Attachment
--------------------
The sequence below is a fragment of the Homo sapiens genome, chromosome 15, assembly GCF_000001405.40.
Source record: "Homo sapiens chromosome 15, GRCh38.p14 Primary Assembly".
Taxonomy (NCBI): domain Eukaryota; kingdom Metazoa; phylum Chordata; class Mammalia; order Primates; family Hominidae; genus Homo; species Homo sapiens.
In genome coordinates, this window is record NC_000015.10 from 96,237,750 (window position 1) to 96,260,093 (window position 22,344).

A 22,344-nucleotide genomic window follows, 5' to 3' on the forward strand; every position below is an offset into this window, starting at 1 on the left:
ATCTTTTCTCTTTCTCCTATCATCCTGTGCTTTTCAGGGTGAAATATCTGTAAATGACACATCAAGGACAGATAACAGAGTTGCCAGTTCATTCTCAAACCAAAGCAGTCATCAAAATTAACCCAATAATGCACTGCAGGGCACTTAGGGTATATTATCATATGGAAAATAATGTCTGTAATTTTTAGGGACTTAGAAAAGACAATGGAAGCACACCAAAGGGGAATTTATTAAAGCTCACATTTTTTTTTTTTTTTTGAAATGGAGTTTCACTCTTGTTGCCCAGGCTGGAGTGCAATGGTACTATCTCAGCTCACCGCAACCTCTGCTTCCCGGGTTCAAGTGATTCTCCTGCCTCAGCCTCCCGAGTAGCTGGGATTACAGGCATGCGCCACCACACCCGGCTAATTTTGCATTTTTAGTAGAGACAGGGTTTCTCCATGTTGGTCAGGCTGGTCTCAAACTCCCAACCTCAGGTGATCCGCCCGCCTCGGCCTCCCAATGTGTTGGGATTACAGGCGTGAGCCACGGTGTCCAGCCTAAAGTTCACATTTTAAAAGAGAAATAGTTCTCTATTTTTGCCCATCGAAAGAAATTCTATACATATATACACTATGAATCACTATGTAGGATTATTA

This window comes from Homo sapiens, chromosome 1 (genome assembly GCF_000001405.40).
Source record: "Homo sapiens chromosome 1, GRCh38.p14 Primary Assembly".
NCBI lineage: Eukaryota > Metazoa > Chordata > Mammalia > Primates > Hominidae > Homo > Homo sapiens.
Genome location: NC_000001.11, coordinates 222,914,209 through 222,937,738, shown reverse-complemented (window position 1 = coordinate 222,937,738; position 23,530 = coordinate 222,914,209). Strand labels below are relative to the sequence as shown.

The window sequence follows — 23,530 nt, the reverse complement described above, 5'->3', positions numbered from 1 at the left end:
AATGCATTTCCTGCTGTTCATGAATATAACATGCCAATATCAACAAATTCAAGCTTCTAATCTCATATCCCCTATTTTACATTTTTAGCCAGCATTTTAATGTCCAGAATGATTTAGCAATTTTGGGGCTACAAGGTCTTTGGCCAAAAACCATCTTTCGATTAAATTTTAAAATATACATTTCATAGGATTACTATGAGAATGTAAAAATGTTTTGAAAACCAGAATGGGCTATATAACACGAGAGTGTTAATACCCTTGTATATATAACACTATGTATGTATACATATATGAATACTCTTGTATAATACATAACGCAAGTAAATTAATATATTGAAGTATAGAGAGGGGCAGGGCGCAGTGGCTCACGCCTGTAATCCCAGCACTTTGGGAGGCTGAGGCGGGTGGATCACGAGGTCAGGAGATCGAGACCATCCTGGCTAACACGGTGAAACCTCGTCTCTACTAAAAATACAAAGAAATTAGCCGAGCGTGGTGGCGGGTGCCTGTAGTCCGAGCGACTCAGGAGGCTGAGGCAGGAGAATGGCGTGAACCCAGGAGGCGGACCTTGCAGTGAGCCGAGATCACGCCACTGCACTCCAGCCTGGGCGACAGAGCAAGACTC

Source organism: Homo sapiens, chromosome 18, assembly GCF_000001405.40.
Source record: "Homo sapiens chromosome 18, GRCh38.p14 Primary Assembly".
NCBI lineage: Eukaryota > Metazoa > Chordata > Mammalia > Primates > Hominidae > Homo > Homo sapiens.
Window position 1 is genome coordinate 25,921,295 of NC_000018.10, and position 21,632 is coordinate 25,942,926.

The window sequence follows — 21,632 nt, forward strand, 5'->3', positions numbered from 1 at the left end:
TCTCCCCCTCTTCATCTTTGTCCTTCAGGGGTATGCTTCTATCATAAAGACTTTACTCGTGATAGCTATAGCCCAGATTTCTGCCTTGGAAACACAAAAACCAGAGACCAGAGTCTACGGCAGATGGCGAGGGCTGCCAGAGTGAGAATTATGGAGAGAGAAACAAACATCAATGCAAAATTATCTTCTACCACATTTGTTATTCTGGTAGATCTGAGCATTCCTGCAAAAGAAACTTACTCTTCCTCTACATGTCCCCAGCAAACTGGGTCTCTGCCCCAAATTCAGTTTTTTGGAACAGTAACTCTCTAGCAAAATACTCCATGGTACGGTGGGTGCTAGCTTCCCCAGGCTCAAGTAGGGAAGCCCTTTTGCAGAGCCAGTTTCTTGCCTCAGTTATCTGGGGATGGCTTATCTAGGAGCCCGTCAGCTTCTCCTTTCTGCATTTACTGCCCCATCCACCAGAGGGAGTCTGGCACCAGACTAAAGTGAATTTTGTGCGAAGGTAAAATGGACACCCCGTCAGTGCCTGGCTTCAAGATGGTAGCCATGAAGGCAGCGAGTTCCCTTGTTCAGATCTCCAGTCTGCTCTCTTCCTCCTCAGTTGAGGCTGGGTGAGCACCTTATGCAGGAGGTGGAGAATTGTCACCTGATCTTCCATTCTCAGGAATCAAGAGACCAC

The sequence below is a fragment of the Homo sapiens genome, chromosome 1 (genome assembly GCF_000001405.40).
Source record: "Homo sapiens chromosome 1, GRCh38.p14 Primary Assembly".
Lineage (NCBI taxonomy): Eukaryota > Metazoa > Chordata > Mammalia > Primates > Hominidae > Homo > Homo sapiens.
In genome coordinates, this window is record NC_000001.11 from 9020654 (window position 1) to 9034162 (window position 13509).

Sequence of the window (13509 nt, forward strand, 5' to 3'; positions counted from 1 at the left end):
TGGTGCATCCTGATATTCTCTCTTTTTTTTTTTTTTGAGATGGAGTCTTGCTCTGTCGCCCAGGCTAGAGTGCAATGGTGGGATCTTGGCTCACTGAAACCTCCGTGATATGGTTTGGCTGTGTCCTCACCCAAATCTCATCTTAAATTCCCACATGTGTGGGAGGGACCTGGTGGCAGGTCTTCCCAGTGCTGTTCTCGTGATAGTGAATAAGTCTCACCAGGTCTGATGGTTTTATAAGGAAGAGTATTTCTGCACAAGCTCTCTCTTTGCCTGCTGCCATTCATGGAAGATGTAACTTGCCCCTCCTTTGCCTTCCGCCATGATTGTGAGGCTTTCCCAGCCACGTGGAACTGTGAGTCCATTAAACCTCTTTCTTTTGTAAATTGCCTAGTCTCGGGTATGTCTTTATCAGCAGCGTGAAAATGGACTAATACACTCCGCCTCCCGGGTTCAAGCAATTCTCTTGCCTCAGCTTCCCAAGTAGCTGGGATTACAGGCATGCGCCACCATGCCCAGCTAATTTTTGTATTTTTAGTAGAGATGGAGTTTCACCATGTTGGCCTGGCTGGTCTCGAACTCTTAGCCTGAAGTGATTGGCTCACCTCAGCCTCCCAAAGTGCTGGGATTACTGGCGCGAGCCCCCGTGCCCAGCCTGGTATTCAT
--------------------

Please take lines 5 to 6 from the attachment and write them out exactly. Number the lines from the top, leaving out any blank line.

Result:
A 22,344-nucleotide genomic window follows, 5' to 3' on the forward strand; every position below is an offset into this window, starting at 1 on the left:
ATCTTTTCTCTTTCTCCTATCATCCTGTGCTTTTCAGGGTGAAATATCTGTAAATGACACATCAAGGACAGATAACAGAGTTGCCAGTTCATTCTCAAACCAAAGCAGTCATCAAAATTAACCCAATAATGCACTGCAGGGCACTTAGGGTATATTATCATATGGAAAATAATGTCTGTAATTTTTAGGGACTTAGAAAAGACAATGGAAGCACACCAAAGGGGAATTTATTAAAGCTCACATTTTTTTTTTTTTTTTGAAATGGAGTTTCACTCTTGTTGCCCAGGCTGGAGTGCAATGGTACTATCTCAGCTCACCGCAACCTCTGCTTCCCGGGTTCAAGTGATTCTCCTGCCTCAGCCTCCCGAGTAGCTGGGATTACAGGCATGCGCCACCACACCCGGCTAATTTTGCATTTTTAGTAGAGACAGGGTTTCTCCATGTTGGTCAGGCTGGTCTCAAACTCCCAACCTCAGGTGATCCGCCCGCCTCGGCCTCCCAATGTGTTGGGATTACAGGCGTGAGCCACGGTGTCCAGCCTAAAGTTCACATTTTAAAAGAGAAATAGTTCTCTATTTTTGCCCATCGAAAGAAATTCTATACATATATACACTATGAATCACTATGTAGGATTATTA